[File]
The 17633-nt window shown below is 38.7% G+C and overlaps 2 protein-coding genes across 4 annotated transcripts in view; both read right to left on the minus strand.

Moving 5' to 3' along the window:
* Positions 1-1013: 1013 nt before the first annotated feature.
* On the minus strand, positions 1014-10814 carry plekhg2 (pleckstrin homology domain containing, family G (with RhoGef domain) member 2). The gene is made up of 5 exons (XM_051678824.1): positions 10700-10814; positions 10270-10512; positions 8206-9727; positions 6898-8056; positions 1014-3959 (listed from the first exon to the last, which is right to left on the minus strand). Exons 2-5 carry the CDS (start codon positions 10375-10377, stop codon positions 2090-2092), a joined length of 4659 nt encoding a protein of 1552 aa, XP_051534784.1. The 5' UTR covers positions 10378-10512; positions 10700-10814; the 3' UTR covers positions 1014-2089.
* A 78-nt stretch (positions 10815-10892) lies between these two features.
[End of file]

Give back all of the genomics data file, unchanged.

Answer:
The 17633-nt window shown below is 38.7% G+C and overlaps 2 protein-coding genes across 4 annotated transcripts in view; both read right to left on the minus strand.

Moving 5' to 3' along the window:
* Positions 1-1013: 1013 nt before the first annotated feature.
* On the minus strand, positions 1014-10814 carry plekhg2 (pleckstrin homology domain containing, family G (with RhoGef domain) member 2). The gene is made up of 5 exons (XM_051678824.1): positions 10700-10814; positions 10270-10512; positions 8206-9727; positions 6898-8056; positions 1014-3959 (listed from the first exon to the last, which is right to left on the minus strand). Exons 2-5 carry the CDS (start codon positions 10375-10377, stop codon positions 2090-2092), a joined length of 4659 nt encoding a protein of 1552 aa, XP_051534784.1. The 5' UTR covers positions 10378-10512; positions 10700-10814; the 3' UTR covers positions 1014-2089.
* A 78-nt stretch (positions 10815-10892) lies between these two features.